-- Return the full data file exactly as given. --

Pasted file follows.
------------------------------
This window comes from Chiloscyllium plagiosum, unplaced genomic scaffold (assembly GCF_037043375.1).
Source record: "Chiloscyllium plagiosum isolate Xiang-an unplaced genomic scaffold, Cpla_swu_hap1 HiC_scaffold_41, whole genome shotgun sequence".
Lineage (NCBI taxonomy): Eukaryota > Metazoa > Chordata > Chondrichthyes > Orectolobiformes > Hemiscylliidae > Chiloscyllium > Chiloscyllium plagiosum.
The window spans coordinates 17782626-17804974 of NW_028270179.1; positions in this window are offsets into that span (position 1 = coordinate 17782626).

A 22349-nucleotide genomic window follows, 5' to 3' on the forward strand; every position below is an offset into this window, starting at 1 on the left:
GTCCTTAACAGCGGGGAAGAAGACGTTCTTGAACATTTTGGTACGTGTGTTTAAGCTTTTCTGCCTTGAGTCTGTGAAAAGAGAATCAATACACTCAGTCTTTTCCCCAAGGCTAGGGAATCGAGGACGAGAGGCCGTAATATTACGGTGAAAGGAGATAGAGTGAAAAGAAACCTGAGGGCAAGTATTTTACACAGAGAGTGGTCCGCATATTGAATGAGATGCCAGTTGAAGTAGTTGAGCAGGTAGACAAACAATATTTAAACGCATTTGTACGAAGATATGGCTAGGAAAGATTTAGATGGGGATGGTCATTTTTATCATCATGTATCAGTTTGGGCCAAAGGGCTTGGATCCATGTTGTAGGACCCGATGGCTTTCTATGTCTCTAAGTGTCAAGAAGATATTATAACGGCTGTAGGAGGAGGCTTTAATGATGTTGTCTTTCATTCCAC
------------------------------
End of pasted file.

This window comes from Chiloscyllium plagiosum, unplaced genomic scaffold (assembly GCF_037043375.1).
Source record: "Chiloscyllium plagiosum isolate Xiang-an unplaced genomic scaffold, Cpla_swu_hap1 HiC_scaffold_41, whole genome shotgun sequence".
Lineage (NCBI taxonomy): Eukaryota > Metazoa > Chordata > Chondrichthyes > Orectolobiformes > Hemiscylliidae > Chiloscyllium > Chiloscyllium plagiosum.
The window spans coordinates 17782626-17804974 of NW_028270179.1; positions in this window are offsets into that span (position 1 = coordinate 17782626).

A 22349-nucleotide genomic window follows, 5' to 3' on the forward strand; every position below is an offset into this window, starting at 1 on the left:
GTCCTTAACAGCGGGGAAGAAGACGTTCTTGAACATTTTGGTACGTGTGTTTAAGCTTTTCTGCCTTGAGTCTGTGAAAAGAGAATCAATACACTCAGTCTTTTCCCCAAGGCTAGGGAATCGAGGACGAGAGGCCGTAATATTACGGTGAAAGGAGATAGAGTGAAAAGAAACCTGAGGGCAAGTATTTTACACAGAGAGTGGTCCGCATATTGAATGAGATGCCAGTTGAAGTAGTTGAGCAGGTAGACAAACAATATTTAAACGCATTTGTACGAAGATATGGCTAGGAAAGATTTAGATGGGGATGGTCATTTTTATCATCATGTATCAGTTTGGGCCAAAGGGCTTGGATCCATGTTGTAGGACCCGATGGCTTTCTATGTCTCTAAGTGTCAAGAAGATATTATAACGGCTGTAGGAGGAGGCTTTAATGATGTTGTCTTTCATTCCAC